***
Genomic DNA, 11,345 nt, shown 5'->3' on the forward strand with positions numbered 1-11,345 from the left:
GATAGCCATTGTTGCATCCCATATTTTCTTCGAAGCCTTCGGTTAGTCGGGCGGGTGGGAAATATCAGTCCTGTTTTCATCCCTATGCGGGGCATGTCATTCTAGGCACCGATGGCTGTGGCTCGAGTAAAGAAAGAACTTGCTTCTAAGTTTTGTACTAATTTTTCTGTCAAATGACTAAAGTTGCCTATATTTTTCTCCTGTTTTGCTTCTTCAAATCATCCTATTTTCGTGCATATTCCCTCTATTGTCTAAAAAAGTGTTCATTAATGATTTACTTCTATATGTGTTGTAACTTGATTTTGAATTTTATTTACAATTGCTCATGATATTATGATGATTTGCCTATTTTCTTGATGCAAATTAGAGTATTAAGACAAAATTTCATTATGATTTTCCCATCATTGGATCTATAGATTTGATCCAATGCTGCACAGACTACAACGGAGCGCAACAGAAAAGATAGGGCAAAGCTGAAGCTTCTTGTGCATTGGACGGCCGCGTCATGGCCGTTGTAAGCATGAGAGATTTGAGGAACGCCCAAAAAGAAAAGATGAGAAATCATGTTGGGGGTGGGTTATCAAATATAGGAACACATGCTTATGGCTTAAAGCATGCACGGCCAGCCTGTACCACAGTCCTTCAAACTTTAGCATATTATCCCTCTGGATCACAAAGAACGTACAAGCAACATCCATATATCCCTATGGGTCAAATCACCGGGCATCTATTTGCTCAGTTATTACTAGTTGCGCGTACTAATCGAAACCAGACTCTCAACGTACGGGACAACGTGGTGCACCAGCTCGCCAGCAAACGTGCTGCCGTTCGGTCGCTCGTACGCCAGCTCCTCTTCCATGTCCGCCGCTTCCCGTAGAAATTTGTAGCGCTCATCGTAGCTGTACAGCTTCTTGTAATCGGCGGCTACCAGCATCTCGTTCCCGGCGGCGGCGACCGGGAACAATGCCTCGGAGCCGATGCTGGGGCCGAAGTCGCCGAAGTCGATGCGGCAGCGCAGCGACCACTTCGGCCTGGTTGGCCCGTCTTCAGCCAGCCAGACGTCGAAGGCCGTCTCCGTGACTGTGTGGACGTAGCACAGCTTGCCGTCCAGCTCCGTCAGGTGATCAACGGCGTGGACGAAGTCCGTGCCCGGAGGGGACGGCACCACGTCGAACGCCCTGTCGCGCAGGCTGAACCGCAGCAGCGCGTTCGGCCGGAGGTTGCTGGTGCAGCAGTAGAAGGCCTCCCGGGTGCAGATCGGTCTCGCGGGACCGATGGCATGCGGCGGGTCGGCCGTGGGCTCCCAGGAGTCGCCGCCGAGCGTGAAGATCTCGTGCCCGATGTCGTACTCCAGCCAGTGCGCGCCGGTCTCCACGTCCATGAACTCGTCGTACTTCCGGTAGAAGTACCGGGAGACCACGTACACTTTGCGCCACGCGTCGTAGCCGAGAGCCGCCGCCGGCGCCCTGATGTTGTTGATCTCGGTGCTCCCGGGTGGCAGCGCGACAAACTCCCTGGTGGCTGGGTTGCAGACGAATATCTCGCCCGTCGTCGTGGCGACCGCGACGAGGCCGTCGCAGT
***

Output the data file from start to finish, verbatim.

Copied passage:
Genomic DNA, 11,345 nt, shown 5'->3' on the forward strand with positions numbered 1-11,345 from the left:
GATAGCCATTGTTGCATCCCATATTTTCTTCGAAGCCTTCGGTTAGTCGGGCGGGTGGGAAATATCAGTCCTGTTTTCATCCCTATGCGGGGCATGTCATTCTAGGCACCGATGGCTGTGGCTCGAGTAAAGAAAGAACTTGCTTCTAAGTTTTGTACTAATTTTTCTGTCAAATGACTAAAGTTGCCTATATTTTTCTCCTGTTTTGCTTCTTCAAATCATCCTATTTTCGTGCATATTCCCTCTATTGTCTAAAAAAGTGTTCATTAATGATTTACTTCTATATGTGTTGTAACTTGATTTTGAATTTTATTTACAATTGCTCATGATATTATGATGATTTGCCTATTTTCTTGATGCAAATTAGAGTATTAAGACAAAATTTCATTATGATTTTCCCATCATTGGATCTATAGATTTGATCCAATGCTGCACAGACTACAACGGAGCGCAACAGAAAAGATAGGGCAAAGCTGAAGCTTCTTGTGCATTGGACGGCCGCGTCATGGCCGTTGTAAGCATGAGAGATTTGAGGAACGCCCAAAAAGAAAAGATGAGAAATCATGTTGGGGGTGGGTTATCAAATATAGGAACACATGCTTATGGCTTAAAGCATGCACGGCCAGCCTGTACCACAGTCCTTCAAACTTTAGCATATTATCCCTCTGGATCACAAAGAACGTACAAGCAACATCCATATATCCCTATGGGTCAAATCACCGGGCATCTATTTGCTCAGTTATTACTAGTTGCGCGTACTAATCGAAACCAGACTCTCAACGTACGGGACAACGTGGTGCACCAGCTCGCCAGCAAACGTGCTGCCGTTCGGTCGCTCGTACGCCAGCTCCTCTTCCATGTCCGCCGCTTCCCGTAGAAATTTGTAGCGCTCATCGTAGCTGTACAGCTTCTTGTAATCGGCGGCTACCAGCATCTCGTTCCCGGCGGCGGCGACCGGGAACAATGCCTCGGAGCCGATGCTGGGGCCGAAGTCGCCGAAGTCGATGCGGCAGCGCAGCGACCACTTCGGCCTGGTTGGCCCGTCTTCAGCCAGCCAGACGTCGAAGGCCGTCTCCGTGACTGTGTGGACGTAGCACAGCTTGCCGTCCAGCTCCGTCAGGTGATCAACGGCGTGGACGAAGTCCGTGCCCGGAGGGGACGGCACCACGTCGAACGCCCTGTCGCGCAGGCTGAACCGCAGCAGCGCGTTCGGCCGGAGGTTGCTGGTGCAGCAGTAGAAGGCCTCCCGGGTGCAGATCGGTCTCGCGGGACCGATGGCATGCGGCGGGTCGGCCGTGGGCTCCCAGGAGTCGCCGCCGAGCGTGAAGATCTCGTGCCCGATGTCGTACTCCAGCCAGTGCGCGCCGGTCTCCACGTCCATGAACTCGTCGTACTTCCGGTAGAAGTACCGGGAGACCACGTACACTTTGCGCCACGCGTCGTAGCCGAGAGCCGCCGCCGGCGCCCTGATGTTGTTGATCTCGGTGCTCCCGGGTGGCAGCGCGACAAACTCCCTGGTGGCTGGGTTGCAGACGAATATCTCGCCCGTCGTCGTGGCGACCGCGACGAGGCCGTCGCAGT